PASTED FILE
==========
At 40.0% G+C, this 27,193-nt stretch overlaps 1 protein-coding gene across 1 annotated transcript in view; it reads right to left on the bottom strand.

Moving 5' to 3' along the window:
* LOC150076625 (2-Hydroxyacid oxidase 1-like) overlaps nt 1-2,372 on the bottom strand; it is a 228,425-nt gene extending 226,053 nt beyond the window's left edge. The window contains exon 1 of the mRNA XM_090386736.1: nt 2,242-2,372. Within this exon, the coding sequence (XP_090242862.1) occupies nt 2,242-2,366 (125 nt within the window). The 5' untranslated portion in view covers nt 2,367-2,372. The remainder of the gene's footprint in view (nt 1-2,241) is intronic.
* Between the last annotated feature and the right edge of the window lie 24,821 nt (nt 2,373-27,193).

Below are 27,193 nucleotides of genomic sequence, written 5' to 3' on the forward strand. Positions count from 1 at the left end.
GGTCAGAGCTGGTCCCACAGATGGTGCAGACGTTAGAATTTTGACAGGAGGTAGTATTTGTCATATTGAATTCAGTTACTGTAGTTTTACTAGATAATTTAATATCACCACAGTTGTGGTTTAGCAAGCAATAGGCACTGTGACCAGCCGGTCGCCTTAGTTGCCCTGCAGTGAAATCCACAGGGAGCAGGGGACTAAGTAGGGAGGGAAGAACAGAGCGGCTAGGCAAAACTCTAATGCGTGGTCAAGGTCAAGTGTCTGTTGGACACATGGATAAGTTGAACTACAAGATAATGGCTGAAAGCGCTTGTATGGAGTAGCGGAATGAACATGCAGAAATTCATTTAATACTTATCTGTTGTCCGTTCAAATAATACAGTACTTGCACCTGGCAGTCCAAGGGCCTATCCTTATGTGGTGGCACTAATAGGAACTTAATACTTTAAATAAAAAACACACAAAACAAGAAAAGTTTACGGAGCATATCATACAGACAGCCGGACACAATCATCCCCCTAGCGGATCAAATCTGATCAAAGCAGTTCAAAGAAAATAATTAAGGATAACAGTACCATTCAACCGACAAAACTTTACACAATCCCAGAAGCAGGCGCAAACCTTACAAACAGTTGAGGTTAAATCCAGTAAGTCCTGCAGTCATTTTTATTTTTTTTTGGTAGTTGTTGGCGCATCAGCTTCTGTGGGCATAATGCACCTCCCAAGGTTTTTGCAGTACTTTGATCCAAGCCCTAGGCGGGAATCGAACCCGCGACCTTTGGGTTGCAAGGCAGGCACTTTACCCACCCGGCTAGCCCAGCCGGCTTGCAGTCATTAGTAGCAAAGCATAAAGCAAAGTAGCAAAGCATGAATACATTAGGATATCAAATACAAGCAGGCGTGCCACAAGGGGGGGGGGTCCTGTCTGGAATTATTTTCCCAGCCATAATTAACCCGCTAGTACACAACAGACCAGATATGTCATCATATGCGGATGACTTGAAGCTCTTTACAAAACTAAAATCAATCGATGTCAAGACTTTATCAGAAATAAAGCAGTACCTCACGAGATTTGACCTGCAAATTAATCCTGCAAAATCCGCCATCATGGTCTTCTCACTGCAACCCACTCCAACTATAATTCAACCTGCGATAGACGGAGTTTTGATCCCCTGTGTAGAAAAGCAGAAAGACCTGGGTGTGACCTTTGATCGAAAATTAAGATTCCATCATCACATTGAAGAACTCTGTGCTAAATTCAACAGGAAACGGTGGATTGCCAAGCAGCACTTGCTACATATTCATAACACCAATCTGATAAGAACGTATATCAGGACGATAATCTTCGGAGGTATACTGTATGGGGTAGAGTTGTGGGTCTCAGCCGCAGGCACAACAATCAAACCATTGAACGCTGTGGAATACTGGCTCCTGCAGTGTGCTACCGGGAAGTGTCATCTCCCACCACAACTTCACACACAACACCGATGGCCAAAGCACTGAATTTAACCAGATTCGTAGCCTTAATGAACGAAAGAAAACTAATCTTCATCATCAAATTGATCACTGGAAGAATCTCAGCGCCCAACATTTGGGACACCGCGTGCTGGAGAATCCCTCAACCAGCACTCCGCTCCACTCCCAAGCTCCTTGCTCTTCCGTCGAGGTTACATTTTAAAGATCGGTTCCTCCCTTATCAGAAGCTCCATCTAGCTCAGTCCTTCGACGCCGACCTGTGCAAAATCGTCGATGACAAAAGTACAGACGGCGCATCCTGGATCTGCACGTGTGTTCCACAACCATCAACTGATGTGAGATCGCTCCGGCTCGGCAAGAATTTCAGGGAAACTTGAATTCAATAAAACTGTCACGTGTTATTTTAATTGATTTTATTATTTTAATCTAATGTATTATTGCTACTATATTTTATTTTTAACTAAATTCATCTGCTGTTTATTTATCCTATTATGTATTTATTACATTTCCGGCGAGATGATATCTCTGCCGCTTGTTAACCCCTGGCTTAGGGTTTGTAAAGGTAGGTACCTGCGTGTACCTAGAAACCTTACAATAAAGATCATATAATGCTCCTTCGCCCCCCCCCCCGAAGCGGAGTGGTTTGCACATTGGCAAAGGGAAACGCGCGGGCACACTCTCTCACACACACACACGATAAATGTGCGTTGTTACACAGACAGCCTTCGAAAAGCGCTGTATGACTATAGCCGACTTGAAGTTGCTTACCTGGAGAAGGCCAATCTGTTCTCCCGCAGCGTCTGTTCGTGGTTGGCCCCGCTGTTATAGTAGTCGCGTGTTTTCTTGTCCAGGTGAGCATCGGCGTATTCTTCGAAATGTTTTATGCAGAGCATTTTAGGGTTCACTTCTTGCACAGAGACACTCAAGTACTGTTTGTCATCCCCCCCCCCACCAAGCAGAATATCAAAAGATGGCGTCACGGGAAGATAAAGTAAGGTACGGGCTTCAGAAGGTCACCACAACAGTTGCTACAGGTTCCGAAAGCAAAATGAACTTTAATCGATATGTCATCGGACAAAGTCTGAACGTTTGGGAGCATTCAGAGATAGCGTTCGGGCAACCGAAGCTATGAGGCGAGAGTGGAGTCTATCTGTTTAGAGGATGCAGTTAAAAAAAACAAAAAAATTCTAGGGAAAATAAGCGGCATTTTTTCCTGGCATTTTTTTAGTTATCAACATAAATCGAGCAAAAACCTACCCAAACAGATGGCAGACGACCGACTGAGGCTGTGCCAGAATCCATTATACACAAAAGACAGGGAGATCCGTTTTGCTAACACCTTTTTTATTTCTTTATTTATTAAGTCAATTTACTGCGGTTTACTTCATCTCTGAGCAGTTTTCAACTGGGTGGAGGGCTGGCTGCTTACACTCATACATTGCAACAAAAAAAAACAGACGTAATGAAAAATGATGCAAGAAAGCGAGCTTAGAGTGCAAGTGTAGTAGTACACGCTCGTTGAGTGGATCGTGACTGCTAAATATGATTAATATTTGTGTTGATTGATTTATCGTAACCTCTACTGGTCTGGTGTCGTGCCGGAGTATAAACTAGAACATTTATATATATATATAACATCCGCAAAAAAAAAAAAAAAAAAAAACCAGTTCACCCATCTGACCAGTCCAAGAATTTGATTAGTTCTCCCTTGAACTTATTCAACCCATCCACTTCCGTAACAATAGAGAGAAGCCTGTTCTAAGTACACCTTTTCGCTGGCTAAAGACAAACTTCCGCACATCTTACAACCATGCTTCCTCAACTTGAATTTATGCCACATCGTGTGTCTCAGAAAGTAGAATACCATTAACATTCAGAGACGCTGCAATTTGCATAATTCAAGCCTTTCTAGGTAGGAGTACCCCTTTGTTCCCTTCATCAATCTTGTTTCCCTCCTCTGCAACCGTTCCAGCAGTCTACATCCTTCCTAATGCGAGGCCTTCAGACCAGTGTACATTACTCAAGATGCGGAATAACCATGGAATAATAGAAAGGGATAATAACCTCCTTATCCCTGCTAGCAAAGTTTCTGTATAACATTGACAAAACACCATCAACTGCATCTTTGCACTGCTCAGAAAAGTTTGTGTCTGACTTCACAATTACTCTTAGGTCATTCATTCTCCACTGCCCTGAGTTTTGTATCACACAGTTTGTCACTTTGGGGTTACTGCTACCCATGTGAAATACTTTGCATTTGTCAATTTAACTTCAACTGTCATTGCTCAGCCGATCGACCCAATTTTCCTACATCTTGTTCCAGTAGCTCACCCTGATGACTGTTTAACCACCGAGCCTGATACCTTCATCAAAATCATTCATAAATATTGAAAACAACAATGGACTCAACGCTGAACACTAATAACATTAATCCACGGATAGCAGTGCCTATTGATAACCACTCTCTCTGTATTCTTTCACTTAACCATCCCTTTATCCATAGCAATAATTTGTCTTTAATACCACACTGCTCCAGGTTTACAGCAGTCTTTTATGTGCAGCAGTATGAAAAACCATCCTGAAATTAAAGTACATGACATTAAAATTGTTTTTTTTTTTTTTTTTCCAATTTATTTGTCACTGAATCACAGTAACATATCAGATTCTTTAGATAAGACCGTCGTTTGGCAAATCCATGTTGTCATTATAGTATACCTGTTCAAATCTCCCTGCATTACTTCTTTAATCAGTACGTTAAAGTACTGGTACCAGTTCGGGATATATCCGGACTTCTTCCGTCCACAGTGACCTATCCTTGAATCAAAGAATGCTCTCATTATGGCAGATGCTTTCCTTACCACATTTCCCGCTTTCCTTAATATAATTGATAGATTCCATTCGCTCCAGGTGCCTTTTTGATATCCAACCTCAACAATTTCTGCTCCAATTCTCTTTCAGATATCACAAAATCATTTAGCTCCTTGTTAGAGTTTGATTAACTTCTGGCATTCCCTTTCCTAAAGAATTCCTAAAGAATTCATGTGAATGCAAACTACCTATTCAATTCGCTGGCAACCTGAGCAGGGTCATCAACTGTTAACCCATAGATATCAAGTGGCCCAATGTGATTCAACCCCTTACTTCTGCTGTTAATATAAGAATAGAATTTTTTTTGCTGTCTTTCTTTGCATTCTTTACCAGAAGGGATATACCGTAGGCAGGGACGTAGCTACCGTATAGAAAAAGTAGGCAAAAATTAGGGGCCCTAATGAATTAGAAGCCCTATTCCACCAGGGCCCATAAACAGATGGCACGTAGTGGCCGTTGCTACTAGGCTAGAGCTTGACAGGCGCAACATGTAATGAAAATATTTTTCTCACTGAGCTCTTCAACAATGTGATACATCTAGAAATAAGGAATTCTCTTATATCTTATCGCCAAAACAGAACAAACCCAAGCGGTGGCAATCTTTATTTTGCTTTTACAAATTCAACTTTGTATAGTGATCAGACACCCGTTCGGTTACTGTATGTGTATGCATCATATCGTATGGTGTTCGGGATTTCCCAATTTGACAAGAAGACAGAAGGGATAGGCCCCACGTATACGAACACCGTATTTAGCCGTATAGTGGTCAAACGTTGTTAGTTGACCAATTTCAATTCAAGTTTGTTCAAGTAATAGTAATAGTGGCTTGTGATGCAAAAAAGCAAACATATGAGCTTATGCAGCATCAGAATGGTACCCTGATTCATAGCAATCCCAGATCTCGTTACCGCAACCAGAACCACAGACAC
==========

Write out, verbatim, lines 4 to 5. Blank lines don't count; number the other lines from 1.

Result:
* Between the last annotated feature and the right edge of the window lie 24,821 nt (nt 2,373-27,193).

Below are 27,193 nucleotides of genomic sequence, written 5' to 3' on the forward strand. Positions count from 1 at the left end.